Page Number: 5.2.852-862
Explanation and Analysis:

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The Princess of France Character Timeline in Love's Labor's Lost

The timeline below shows where the character The Princess of France appears in Love's Labor's Lost. The colored dots and icons indicate which themes are associated with that appearance.
Act 2, Scene 1
Men and Women Theme Icon
Work, Pleasure, and Comedy Theme Icon
The princess of France enters with her attendants: Boyet, Katherine, Rosaline, and Maria. Complimenting her beauty, Boyet... (full context)
Love Theme Icon
Men and Women Theme Icon
Intelligence Theme Icon
Work, Pleasure, and Comedy Theme Icon
The princess asks her attendants about the lords that have agreed to Ferdinand’s vow to study for... (full context)
Men and Women Theme Icon
Work, Pleasure, and Comedy Theme Icon
Boyet returns and tells the princess that Ferdinand plans to have her and her attendants camp out in the field outside... (full context)
Love Theme Icon
Intelligence Theme Icon
Work, Pleasure, and Comedy Theme Icon
Ferdinand apologizes and explains that he has “sworn an oath,” about which the princess teases him, taking advantage of his dilemma: he wants to welcome her as a good... (full context)
Love Theme Icon
Work, Pleasure, and Comedy Theme Icon
Ferdinand reads a letter from the princess’ father offering a sum of money for the territory of Aquitaine. He says that it... (full context)
Love Theme Icon
Men and Women Theme Icon
...says he will be reasonable when he sees these papers. He promises to make the princess welcome and comfortable outside of his court, even though she is “denied fair harbour in... (full context)
Love Theme Icon
Intelligence Theme Icon
Work, Pleasure, and Comedy Theme Icon
Maria tells Boyet about Berowne, who is a constant jokester. They trade witticisms, until the princess tells them to stop “this civil war of wits” and save their cleverness for Ferdinand... (full context)
Act 4, Scene 1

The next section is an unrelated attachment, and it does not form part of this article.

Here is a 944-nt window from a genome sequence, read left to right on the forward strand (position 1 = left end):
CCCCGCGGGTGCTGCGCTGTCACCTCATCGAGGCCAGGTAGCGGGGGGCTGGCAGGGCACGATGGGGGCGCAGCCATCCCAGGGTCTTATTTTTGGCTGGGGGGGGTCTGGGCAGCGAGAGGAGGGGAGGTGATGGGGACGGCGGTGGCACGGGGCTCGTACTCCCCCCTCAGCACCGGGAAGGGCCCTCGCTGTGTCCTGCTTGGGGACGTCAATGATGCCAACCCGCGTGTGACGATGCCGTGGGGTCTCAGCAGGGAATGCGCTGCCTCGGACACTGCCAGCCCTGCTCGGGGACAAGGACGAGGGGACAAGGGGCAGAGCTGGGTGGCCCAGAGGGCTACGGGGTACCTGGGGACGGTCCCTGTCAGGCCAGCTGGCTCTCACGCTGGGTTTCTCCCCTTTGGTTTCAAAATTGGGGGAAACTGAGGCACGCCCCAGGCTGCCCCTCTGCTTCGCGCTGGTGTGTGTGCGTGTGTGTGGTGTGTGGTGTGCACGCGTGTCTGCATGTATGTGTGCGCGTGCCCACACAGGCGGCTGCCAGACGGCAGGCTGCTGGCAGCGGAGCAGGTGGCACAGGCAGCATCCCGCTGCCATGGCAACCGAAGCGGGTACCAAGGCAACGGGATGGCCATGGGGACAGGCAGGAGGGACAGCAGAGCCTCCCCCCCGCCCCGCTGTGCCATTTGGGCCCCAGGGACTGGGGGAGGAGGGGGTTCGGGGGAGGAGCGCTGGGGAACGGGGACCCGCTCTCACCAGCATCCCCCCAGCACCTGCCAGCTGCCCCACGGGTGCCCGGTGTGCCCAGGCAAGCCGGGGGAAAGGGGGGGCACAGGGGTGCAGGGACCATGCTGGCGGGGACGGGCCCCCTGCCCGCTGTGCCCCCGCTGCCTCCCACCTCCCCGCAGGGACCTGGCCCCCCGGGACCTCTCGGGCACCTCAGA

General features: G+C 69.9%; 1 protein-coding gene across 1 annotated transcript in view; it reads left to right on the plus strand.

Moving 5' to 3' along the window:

Language Theme Icon
Intelligence Theme Icon
The princess, her ladies, Boyet, and a forester are hunting. The princess says that she and her... (full context)
Language Theme Icon
Intelligence Theme Icon
The princess says that she will match her beauty with “merit,” by killing a deer “for praise.”... (full context)
Love Theme Icon
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...love for Jacquenetta. Armado compares himself to a lion seeking a lamb for prey. The princess laughs at the ridiculous letter. Boyet informs her that Armado is a Spaniard at Ferdinand’s... (full context)
Language Theme Icon
Intelligence Theme Icon
The princess tells Costard that he has mixed up his letters. Everyone but Maria, Rosaline, Boyet, and... (full context)
Act 5, Scene 2
Love Theme Icon
Work, Pleasure, and Comedy Theme Icon
The princess, Katherine, Rosaline, and Maria all examine the gifts they have received from their respective admirers.... (full context)
Love Theme Icon
Men and Women Theme Icon
Intelligence Theme Icon
Work, Pleasure, and Comedy Theme Icon
...of how foolish their lovers are, and Boyet enters, “stabb’d with laughter.” He tells the princess and her ladies that Ferdinand and his men are planning to visit them disguised as... (full context)
Language Theme Icon
Intelligence Theme Icon
Work, Pleasure, and Comedy Theme Icon
...whom he believes is her beloved. Ferdinand talks with Rosaline, believing her to be the princess. Berowne talks to the princess, thinking she is Rosaline. Dumaine and Longaville talk to Maria... (full context)
Men and Women Theme Icon
Intelligence Theme Icon
Work, Pleasure, and Comedy Theme Icon
The princess wonders what they should do if Ferdinand and his men return undisguised. Rosaline suggests that... (full context)
Men and Women Theme Icon
Intelligence Theme Icon
Work, Pleasure, and Comedy Theme Icon
Ferdinand greets the princess and tells her that she is welcome now in his court. The princess declines, saying... (full context)
Work, Pleasure, and Comedy Theme Icon
...are preparing to fight, though, a messenger from France named Marcade arrives and tells the princess that he has unfortunate news: her father has died. Berowne tells all the actors of... (full context)
Love Theme Icon
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Ferdinand begs the princess not to let “the cloud of sorrow” disrupt “love’s argument.” Berowne tells the ladies, “for... (full context)
Love Theme Icon
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Work, Pleasure, and Comedy Theme Icon
The princess says that she and her ladies assumed the men’s avowals of love were all “pleasant... (full context)